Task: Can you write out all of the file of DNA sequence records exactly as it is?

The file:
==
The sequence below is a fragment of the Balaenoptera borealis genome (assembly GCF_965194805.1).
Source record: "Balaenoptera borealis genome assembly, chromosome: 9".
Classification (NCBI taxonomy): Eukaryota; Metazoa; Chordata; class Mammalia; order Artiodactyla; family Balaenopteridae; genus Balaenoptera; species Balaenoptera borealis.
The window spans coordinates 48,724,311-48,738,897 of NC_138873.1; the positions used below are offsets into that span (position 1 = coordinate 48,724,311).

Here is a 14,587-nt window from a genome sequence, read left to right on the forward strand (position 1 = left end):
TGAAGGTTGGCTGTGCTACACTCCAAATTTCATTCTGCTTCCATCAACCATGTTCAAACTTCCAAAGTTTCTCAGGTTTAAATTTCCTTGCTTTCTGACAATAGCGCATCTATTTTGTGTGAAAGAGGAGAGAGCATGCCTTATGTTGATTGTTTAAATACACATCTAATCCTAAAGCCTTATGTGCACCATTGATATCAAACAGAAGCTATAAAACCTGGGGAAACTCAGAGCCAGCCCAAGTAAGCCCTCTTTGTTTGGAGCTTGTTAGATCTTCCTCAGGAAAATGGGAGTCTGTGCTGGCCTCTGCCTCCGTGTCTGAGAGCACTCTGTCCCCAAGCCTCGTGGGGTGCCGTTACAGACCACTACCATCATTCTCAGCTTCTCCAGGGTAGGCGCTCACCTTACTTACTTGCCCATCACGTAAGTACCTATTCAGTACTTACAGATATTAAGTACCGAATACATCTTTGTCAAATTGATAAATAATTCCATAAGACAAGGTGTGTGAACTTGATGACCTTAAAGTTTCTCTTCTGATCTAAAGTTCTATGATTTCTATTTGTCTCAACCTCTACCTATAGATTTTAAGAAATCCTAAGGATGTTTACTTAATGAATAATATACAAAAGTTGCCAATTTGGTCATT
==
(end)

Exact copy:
The sequence below is a fragment of the Balaenoptera borealis genome (assembly GCF_965194805.1).
Source record: "Balaenoptera borealis genome assembly, chromosome: 9".
Classification (NCBI taxonomy): Eukaryota; Metazoa; Chordata; class Mammalia; order Artiodactyla; family Balaenopteridae; genus Balaenoptera; species Balaenoptera borealis.
The window spans coordinates 48,724,311-48,738,897 of NC_138873.1; the positions used below are offsets into that span (position 1 = coordinate 48,724,311).

Here is a 14,587-nt window from a genome sequence, read left to right on the forward strand (position 1 = left end):
TGAAGGTTGGCTGTGCTACACTCCAAATTTCATTCTGCTTCCATCAACCATGTTCAAACTTCCAAAGTTTCTCAGGTTTAAATTTCCTTGCTTTCTGACAATAGCGCATCTATTTTGTGTGAAAGAGGAGAGAGCATGCCTTATGTTGATTGTTTAAATACACATCTAATCCTAAAGCCTTATGTGCACCATTGATATCAAACAGAAGCTATAAAACCTGGGGAAACTCAGAGCCAGCCCAAGTAAGCCCTCTTTGTTTGGAGCTTGTTAGATCTTCCTCAGGAAAATGGGAGTCTGTGCTGGCCTCTGCCTCCGTGTCTGAGAGCACTCTGTCCCCAAGCCTCGTGGGGTGCCGTTACAGACCACTACCATCATTCTCAGCTTCTCCAGGGTAGGCGCTCACCTTACTTACTTGCCCATCACGTAAGTACCTATTCAGTACTTACAGATATTAAGTACCGAATACATCTTTGTCAAATTGATAAATAATTCCATAAGACAAGGTGTGTGAACTTGATGACCTTAAAGTTTCTCTTCTGATCTAAAGTTCTATGATTTCTATTTGTCTCAACCTCTACCTATAGATTTTAAGAAATCCTAAGGATGTTTACTTAATGAATAATATACAAAAGTTGCCAATTTGGTCATT